This year in March, the Indian government passed the amended Medical Termination of Pregnancy (MTP) Act, 2021 in the parliament.
The new & amended rules that allow termination of pregnancies even up to 24 weeks of the gestation period stand out in sharp contrast to rules governing abortion in so-called developed countries like – the United States where getting abortions even after the sixth week is becoming a nightmare. Some of the more developed nations in Europe and other parts of the world that present themselves as champions of gender equality are still struggling over abortion rights or even pulling back from advances made earlier. In light of whatever is going on in the world over abortion rights, this amendment by GOI is undoubtedly applaudable & progressive.
But the condition was not the same even in India for the longest period of time, Back in 1971, India’s abortion laws were liberalized in response to high maternal mortality from unsafe abortions. this was when the doctors and government realize that decriminalizing abortion would encourage women to seek abortions in a legal and safe environment.
The MTP Amendment Act 2021, which comes after 50 years of the historic MTP Act of 1971, is an evolutionary milestone.
Some of the key takeaways of the amendment in a nutshell are:
1. Raising the upper gestation limit from 20 to 24 weeks for particular groups of women, which is described in the MTPA 2021 as follows:
The government set up seven categories of women under the new amendment law, who would be eligible for termination of pregnancies between 20 and 24 weeks, under Section 3B of Rules
(a) survivors of sexual assault or rape ( also includes marital rape ) or incest;
(c) change of marital status during the ongoing pregnancy (widowhood and divorce);
(d) women with physical disabilities (major disability as per criteria laid down under the Rights of Persons with Disabilities Act, 2016)
(e) mentally ill women including mental retardation
(f) the fetal malformation that has a substantial risk of being incompatible with life or if the child is born it may suffer from such physical or mental abnormalities to be seriously handicapped; and
(g) women with pregnancy in humanitarian settings or disaster or emergency situations as may be declared by the Government.”
2. The Amendment enables abortion on the recommendations of one doctor up to 20 weeks, and two doctors between 20 and 24 weeks for specific categories of women.
3. Failure of contraception as a ground for abortion until 20 weeks now available to a woman and “her partner”.
Under the 1971 law, failure of contraception as a ground for abortion was available only to a “married woman or her husband”. In a welcome step, the MTP Amendment Act expanded this to “any woman or her partner,” which means that unmarried women in relationships can now involve failure of contraception as a ground to seek an abortion. Allowing unmarried women to medically terminate pregnancies while also protecting the privacy of the person seeking an abortion will give women the reproductive rights they are entitled to.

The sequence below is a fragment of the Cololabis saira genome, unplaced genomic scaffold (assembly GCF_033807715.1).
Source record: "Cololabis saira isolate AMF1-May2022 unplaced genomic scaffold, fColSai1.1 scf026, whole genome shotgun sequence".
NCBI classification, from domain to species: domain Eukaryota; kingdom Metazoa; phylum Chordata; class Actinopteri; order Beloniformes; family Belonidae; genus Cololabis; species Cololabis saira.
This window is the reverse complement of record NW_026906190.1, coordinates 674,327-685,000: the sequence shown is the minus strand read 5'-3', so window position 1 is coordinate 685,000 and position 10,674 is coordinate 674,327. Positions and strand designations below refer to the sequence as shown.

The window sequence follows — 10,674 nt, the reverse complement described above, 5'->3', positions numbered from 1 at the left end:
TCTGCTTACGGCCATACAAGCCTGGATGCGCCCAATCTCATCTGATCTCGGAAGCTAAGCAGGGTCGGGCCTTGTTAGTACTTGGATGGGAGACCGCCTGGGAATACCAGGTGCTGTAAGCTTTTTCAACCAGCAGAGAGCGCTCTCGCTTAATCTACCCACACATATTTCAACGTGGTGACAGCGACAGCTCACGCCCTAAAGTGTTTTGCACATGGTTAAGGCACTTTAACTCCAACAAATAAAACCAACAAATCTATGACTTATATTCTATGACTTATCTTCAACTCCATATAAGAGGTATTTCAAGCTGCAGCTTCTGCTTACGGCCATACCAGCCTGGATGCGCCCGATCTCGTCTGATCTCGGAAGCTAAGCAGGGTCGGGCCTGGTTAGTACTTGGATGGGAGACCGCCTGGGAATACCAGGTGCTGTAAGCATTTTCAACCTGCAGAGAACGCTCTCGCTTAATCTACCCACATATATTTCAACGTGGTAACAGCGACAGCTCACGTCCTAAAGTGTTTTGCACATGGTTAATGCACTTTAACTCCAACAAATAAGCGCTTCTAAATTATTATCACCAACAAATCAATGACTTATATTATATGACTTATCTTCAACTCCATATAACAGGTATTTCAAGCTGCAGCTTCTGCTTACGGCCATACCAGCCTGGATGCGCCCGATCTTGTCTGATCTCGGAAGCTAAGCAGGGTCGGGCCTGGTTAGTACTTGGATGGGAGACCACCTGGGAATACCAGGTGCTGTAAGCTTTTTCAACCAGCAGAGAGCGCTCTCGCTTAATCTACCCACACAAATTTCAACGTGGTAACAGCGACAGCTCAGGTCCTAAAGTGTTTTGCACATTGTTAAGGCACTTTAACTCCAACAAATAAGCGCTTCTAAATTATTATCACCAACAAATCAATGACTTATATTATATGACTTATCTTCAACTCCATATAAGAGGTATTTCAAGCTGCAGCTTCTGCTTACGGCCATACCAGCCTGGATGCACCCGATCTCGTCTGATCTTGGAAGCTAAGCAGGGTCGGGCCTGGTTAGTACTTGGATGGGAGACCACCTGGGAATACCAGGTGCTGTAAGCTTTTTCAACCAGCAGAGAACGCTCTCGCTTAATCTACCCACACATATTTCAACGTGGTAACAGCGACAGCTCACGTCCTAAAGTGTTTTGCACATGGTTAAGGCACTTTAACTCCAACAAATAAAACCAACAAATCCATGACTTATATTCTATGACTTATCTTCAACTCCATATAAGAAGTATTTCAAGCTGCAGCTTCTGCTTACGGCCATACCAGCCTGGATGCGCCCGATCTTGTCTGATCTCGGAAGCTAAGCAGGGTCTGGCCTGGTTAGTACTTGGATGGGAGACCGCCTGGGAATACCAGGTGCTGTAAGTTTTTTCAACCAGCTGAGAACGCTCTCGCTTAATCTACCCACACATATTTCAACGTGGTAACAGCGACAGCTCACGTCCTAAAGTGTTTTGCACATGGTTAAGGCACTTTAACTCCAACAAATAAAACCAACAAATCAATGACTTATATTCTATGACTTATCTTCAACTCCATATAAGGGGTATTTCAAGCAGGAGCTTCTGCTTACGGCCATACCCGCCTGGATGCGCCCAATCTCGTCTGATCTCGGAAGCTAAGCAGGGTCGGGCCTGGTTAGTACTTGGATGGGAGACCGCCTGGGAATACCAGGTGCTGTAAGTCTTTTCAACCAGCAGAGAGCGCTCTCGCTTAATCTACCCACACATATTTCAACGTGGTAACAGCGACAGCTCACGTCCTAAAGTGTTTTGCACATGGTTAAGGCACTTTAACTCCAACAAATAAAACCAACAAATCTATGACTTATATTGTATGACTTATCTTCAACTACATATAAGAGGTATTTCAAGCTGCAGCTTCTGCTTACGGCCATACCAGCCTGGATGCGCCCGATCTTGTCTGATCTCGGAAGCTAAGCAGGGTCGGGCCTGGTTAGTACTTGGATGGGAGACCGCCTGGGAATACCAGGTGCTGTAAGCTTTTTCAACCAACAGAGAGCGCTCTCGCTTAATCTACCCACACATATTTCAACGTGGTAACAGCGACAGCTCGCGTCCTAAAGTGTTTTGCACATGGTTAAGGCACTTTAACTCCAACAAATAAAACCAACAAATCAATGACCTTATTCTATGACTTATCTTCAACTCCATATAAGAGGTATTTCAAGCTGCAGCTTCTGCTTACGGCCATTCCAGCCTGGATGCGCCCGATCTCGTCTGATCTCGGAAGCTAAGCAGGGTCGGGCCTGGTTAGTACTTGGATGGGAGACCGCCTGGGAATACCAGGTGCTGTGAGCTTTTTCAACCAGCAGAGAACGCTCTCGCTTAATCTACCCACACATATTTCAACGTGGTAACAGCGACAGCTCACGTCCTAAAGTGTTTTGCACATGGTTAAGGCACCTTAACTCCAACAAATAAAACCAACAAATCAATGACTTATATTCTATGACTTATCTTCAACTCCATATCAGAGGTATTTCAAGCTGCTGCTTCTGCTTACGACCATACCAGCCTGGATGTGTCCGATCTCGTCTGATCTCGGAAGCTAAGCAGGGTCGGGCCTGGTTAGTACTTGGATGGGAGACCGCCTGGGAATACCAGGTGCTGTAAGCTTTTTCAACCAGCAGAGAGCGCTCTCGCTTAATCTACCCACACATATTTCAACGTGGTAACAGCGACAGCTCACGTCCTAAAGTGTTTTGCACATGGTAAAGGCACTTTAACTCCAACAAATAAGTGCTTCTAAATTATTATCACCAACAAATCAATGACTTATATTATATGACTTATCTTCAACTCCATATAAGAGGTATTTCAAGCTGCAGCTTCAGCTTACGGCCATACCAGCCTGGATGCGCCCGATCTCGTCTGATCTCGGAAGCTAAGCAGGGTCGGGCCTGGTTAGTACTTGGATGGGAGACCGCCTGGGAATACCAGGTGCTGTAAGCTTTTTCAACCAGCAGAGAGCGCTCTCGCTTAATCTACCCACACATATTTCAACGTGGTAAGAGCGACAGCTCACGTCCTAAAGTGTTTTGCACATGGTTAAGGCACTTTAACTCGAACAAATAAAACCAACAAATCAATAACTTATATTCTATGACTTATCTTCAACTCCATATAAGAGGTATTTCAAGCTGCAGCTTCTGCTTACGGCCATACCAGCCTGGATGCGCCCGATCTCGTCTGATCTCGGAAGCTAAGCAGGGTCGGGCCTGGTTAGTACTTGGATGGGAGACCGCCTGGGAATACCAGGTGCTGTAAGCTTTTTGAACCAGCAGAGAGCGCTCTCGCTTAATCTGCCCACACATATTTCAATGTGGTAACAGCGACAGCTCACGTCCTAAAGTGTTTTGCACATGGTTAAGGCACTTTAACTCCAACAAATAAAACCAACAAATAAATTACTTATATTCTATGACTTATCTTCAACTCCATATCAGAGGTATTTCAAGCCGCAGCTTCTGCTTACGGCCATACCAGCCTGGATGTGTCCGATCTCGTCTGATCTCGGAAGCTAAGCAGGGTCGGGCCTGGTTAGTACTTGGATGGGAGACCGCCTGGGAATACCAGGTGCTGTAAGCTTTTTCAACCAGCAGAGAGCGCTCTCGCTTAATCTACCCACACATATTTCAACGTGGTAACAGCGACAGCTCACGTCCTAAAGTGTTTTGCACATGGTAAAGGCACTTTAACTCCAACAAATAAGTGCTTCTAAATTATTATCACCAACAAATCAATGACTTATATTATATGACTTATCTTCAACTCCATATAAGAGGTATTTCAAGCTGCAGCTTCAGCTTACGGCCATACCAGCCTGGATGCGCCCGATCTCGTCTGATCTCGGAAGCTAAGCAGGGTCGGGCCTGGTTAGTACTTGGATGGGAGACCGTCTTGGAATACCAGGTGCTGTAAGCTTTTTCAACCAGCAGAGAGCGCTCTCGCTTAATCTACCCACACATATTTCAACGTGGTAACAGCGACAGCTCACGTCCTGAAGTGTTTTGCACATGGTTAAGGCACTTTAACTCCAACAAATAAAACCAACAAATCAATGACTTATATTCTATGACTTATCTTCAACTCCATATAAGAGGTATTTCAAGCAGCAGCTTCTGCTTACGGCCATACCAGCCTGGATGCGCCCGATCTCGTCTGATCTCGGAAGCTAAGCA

Coming 50 years after the passage of the historic MTP Act of 1971, the MTP Amendment Bill 2020 is an evolutionary landmark addressing some of the challenges posed by the 15.6 million abortions we manage each year in India. It expands access to safe and legal abortion services on therapeutic, eugenic, humanitarian, and social grounds to ensure universal access to comprehensive care. This would positively lead to a significant reduction in maternal mortality rates in India.
Not only for the patients, but these progressive amendments also consider the advances in medical technology, simplify requirements of providers, increase the upper gestation limit for termination of pregnancy under specific conditions, and remove the gestation limit for cases that could burden the health system. it strengthens access to comprehensive abortion care without compromising dignity, autonomy, confidentiality, and justice for women who need safe and quality services. It also empowers healthcare providers to help women wanting abortions under various special circumstances.
Despite these positive changes in the country’s reproductive rights for women, abortion has always sparked heated moral, ethical, political, and legal disputes. Because abortion is a fulcrum of a much greater ideological conflict in which the fundamental meanings of family, the state, motherhood, and women’s sexuality are fought, it is not simply a medico-technical issue anymore. It is imperative now that the recent changes, rules, and regulations are adequately communicated and widely disseminated to not just service providers but also other stakeholders & beneficiaries.
About the Author:
Dr. Jagriti Varshney ( MBBS, MS Obs & Gyn ) is an obstetrician & gynecologist, working as a Senior Resident. She is actively involved in creating awareness about various women’s health-related issues -From puberty, menarche, breast development, and pregnancy to menopause. She runs an Instagram handle @theaccidentalgynaec to create content around women’s health. Views expressed here are personal.